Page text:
Yves Le Prieur invented a new version of his breathing set. Its fullface mask's front plate was loose in its seating and acted as a very big, and therefore, very sensitive diaphragm for a demand regulator: see Diving regulator#Demand valve.
The first known underwater diving club in Britain, "The Amphibians Club", is formed in Aberdeen by Ivor Howitt (who modified an old civilian gas mask) and some friends. They called underwater diving "fathomeering", to distinguish from jumping into water.
Siebe Gorman and/or Heinke started making Cousteau-type aqualungs in England. Siebe Gorman made those first patented aqualungs at Chessington from 1948 to 1960, popularly known as tadpole sets. Siebe Gorman and the Royal Navy expected aqualungs to be used with weighted boots for bottom-walking for light commercial diving: see Aqua-lung#"Tadpoles".
1948 or 1949: Rene's Sporting Goods shop in California imported aqualungs from France. Two graduate students, Andy Rechnitzer and Bob Dill obtained a set and began to use it for underwater research. Hollywood noticed Aqualungs and was interested.
The movie "The Frogmen" was released. It was set in the Pacific Ocean in WWII. In its last 20 minutes, it shows USA frogmen, using bulky 3-cylindered aqualungs on a combat mission. This equipment use is anachronistic (in reality they would have used rebreathers), but it shows that aqualungs were available (even if not widely known of) in the USA in 1951.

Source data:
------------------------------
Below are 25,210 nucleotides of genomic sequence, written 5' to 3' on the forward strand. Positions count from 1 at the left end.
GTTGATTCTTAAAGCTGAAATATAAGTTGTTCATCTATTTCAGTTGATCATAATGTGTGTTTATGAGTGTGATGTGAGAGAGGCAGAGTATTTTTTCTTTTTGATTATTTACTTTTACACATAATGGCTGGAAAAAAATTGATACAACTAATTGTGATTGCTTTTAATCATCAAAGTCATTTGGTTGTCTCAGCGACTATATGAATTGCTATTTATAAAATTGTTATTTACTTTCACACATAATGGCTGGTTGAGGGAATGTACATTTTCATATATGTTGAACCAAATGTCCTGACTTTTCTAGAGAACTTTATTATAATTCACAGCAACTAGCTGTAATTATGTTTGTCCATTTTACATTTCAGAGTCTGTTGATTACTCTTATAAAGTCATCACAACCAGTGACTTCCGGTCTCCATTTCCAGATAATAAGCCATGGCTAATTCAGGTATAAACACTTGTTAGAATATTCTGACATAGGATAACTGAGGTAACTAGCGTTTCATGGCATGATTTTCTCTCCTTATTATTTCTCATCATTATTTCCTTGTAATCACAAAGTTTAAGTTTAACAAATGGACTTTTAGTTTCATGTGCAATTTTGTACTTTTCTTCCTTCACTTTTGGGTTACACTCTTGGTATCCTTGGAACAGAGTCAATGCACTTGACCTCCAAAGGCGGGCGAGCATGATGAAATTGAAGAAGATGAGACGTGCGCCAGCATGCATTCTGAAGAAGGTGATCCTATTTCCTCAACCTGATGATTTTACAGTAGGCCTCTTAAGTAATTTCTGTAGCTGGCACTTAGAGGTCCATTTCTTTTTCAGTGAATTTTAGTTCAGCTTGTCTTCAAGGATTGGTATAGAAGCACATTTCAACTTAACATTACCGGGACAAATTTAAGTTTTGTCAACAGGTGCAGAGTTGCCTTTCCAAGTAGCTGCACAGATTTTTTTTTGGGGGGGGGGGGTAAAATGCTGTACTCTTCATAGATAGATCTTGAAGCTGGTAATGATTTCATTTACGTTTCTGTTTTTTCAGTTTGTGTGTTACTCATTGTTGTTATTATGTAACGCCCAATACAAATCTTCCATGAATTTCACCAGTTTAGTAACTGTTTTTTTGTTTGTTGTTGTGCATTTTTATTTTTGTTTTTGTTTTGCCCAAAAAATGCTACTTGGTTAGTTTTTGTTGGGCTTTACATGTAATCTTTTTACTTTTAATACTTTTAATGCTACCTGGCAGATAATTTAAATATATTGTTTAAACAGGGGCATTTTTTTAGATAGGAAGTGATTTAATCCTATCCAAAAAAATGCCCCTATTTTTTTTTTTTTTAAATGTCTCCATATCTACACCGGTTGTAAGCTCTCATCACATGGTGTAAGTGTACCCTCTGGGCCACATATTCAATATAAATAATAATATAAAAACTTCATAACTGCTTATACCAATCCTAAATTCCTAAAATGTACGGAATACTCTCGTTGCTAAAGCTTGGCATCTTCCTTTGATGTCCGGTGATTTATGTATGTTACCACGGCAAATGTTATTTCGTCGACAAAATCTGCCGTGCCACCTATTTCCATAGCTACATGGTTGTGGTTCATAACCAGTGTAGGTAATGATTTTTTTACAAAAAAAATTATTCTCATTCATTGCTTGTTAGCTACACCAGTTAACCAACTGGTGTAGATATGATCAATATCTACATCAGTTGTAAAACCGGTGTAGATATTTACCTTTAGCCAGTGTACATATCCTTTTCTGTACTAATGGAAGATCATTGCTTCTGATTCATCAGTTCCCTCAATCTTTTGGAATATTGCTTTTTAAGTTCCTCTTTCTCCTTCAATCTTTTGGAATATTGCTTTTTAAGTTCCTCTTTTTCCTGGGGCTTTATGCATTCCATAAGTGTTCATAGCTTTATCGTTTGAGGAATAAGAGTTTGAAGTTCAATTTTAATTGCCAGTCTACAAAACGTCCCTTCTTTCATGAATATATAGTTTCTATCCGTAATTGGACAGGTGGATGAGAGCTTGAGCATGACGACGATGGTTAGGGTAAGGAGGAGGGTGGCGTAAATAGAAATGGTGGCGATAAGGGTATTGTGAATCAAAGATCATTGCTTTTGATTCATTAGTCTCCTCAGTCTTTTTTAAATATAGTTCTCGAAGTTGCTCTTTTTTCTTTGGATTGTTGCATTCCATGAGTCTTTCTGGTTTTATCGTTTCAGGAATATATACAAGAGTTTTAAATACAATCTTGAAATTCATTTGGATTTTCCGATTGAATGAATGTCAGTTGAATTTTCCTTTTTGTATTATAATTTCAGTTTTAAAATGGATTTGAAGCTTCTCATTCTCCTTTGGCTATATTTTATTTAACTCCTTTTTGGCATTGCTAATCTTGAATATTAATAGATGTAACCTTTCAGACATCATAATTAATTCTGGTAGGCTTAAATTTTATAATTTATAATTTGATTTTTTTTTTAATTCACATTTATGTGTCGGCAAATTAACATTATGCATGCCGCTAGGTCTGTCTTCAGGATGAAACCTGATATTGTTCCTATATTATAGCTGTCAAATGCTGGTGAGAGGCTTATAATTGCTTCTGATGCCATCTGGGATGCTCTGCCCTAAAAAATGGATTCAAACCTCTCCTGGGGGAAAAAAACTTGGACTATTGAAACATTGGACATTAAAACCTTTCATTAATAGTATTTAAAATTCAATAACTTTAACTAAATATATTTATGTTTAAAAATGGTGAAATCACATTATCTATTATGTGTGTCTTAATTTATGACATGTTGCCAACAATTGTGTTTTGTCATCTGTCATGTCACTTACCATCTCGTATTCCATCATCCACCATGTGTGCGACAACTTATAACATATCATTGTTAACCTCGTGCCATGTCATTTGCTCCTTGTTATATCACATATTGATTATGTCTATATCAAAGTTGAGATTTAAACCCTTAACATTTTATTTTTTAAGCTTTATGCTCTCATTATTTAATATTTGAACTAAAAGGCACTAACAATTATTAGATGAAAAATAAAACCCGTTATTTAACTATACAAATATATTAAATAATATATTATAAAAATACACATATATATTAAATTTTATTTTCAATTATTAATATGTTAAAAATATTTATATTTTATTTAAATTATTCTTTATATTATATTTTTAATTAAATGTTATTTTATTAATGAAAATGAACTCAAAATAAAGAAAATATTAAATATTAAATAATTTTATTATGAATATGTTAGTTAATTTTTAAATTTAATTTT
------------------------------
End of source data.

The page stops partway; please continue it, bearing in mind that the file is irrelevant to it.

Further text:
Cousteau-type aqualungs went on sale in the USA.
Ted Eldred in Melbourne, Australia started making for public sale the Porpoise (make of scuba gear). This was the world's first commercially available single-hose scuba unit and was the forerunner of most sport SCUBA equipment produced today. Only about 12,000 were made.
After World War II Lambertsen called his 1940-1944 rebreather LARU (for Lambertsen Amphibious Respiratory Unit) but as of 1952 Lambertsen renamed his invention and coined the acronym SCUBA (for "self-contained underwater breathing apparatus"). During the following years this acronym was used, more and more, to identify the Cousteau-Gagnan apparatus, taking the place of its original name (Aqualung). In Britain the word aqualung, used for any demand-valve-controlled open-circuit scuba set, still continues to be used nowadays; in old times it was sometimes inaccurately for any scuba set including rebreathers.
Public interest in scuba diving takes off